Bagnet is a Filipino dish referring to twice-cooked pork belly. This is a well-known specialty in Vigan, Ilocos which is often confused with lechon kawali. The difference is mainly on the cooking method. Lechon kawali is deep-fried only once, but bagnet is fried twice with much longer frying time.
The Ilocano bagnet is cooked by boiling the pork (pork belly is usually used) in water and salt. Some marinate the pork first with soy sauce, vinegar, onion, garlic, and black pepper overnight to enhance its taste.
When tender, it is set aside to dry. After a while, the pork is submerged in hot cooking oil until it is brown. Then, it is drained and dried in paper towel to remove excess oil. After it has cooled down, the cooking oil is reheated to a very high temperature and the bagnet is again deep-fried in it for some time.
This process needs to be repeated several times until the pork skin pops (to be crispy). After cooking, the bagnet is best eaten right away as it becomes soggy after a while. It is served with atchara (papaya salad), lechon sauce, or soy sauce. Some also like it with just plain ketchup.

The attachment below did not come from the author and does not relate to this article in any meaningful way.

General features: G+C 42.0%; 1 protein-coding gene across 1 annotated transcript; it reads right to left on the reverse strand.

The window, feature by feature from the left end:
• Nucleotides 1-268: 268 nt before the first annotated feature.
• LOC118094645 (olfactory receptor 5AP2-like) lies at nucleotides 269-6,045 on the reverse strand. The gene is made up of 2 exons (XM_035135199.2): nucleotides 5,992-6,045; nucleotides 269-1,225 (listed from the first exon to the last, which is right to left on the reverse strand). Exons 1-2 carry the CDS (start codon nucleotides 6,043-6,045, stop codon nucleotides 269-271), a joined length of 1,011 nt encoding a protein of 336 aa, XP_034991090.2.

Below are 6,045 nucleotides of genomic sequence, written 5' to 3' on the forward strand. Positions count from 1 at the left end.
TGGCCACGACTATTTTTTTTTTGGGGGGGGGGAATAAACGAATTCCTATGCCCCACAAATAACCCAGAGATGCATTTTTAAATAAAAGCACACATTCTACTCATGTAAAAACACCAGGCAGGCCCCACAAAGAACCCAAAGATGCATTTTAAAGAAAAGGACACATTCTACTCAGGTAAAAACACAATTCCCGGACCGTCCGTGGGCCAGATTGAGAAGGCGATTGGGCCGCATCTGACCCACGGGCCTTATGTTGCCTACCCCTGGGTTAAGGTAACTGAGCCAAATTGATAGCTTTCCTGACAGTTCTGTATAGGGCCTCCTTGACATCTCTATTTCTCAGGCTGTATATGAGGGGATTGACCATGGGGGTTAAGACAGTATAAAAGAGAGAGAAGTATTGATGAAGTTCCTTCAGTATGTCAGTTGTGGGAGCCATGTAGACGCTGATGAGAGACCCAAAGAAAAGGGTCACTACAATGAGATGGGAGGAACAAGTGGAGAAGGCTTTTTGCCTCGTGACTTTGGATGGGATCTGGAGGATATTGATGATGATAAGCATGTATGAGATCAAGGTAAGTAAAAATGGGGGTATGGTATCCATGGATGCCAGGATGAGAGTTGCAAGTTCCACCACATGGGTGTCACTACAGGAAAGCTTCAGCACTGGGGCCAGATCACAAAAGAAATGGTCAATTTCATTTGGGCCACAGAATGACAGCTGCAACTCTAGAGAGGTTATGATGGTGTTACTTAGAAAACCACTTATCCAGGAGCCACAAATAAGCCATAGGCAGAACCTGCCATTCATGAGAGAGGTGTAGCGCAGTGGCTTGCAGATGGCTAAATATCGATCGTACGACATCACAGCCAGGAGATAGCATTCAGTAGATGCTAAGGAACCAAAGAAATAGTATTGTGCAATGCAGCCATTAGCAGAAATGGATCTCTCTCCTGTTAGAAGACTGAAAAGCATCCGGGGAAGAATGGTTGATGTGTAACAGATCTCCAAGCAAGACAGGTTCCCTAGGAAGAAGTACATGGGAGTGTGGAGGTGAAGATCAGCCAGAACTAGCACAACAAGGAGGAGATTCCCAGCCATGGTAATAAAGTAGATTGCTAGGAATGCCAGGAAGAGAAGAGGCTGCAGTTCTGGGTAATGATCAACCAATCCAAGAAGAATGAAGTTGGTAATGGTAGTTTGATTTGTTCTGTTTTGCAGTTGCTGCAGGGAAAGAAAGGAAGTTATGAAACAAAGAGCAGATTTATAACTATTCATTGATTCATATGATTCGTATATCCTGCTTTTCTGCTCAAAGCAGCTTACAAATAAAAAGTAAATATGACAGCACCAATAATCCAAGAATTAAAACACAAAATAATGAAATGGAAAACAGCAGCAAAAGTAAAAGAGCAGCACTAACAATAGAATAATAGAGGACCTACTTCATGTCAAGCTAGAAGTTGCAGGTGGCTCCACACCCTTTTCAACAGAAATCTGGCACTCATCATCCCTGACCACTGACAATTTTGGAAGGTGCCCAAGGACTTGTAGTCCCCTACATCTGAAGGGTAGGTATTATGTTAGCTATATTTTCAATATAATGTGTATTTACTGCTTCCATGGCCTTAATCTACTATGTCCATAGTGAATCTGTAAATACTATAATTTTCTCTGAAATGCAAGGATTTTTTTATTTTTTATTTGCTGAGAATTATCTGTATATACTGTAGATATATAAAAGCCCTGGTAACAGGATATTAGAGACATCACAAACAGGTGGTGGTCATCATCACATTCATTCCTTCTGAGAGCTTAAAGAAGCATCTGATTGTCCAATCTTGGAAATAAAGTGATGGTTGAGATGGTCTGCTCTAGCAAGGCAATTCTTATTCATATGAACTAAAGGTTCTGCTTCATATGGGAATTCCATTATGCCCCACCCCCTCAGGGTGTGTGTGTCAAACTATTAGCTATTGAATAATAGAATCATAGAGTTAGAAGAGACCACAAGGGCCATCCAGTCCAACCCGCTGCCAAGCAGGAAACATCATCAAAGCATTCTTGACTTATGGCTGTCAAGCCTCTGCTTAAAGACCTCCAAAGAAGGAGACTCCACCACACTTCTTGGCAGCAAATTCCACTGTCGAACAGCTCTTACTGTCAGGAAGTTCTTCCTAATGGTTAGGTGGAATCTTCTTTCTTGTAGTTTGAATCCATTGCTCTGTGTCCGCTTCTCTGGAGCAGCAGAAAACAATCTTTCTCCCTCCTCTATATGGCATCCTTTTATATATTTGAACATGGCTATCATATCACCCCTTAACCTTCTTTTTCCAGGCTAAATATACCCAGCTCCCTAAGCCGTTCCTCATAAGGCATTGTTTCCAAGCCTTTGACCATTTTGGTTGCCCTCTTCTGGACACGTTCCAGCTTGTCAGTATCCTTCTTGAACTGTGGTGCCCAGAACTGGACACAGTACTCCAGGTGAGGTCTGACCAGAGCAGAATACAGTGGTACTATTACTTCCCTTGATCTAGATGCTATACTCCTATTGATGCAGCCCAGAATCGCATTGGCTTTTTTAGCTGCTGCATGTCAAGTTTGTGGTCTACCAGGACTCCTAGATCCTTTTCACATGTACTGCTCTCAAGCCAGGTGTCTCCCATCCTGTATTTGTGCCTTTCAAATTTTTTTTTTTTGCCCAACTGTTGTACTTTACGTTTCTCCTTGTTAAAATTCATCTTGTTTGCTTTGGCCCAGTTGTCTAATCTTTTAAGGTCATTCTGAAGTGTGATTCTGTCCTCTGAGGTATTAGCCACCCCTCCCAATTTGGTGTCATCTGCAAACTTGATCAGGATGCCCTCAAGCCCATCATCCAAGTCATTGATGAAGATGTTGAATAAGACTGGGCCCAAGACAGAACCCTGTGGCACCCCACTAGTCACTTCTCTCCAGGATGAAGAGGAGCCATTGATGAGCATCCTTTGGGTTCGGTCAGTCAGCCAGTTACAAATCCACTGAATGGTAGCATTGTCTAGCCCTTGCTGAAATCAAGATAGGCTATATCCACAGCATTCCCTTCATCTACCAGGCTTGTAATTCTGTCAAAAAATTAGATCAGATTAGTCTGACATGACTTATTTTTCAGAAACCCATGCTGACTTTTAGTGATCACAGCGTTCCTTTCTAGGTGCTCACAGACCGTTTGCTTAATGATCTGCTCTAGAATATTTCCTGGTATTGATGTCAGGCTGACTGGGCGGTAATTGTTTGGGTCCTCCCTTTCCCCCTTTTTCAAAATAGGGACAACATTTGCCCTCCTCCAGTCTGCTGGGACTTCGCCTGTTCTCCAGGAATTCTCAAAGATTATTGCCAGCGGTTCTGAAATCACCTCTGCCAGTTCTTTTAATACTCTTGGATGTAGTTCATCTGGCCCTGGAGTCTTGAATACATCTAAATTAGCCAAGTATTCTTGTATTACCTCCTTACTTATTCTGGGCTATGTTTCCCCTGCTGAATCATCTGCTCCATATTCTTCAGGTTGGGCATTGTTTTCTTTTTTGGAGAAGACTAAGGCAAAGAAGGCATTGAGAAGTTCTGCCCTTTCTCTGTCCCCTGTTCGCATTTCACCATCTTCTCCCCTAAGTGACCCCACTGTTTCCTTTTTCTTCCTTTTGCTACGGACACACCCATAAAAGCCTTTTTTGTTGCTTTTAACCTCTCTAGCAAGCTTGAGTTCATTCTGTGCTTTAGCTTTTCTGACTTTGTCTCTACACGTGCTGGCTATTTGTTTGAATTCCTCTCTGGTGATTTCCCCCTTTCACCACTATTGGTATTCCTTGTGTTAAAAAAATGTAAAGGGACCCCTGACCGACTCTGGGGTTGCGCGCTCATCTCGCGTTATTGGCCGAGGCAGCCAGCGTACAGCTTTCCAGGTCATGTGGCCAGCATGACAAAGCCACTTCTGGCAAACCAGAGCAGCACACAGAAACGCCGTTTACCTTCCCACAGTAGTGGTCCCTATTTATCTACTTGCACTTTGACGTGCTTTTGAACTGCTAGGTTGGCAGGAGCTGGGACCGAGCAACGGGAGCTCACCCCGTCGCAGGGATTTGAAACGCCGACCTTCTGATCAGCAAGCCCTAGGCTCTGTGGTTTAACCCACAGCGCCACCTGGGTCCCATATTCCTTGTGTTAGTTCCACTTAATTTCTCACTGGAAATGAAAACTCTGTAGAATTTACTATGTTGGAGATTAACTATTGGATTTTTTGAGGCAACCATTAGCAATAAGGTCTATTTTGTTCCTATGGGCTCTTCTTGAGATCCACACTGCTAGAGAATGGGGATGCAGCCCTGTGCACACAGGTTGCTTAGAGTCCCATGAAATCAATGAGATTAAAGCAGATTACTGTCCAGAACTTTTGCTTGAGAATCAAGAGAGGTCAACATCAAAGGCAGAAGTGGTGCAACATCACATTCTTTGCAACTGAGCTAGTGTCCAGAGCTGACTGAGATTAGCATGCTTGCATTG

You do not need to go to Ilocos just to indulge yourself in eating bagnet. If the preparation and cooking time is too long for your cravings, there are some restaurants in Manila which offer well-cooked and very tasty bagnet.
You can try going to Flying Pig restaurant in Eastwood City, for example, or to the Bagnet Restaurant & Bar in Metrowalk, Pasig City.
Of course, you do need to be conscious in eating too much fatty food (yes, bagnet is very fatty indeed!). A simple walk outdoors and some simple exercises like running may help you bring your cholesterol level down, which can certainly help you prepare for another bagnet session!
This is a guest post from Jennifer E.
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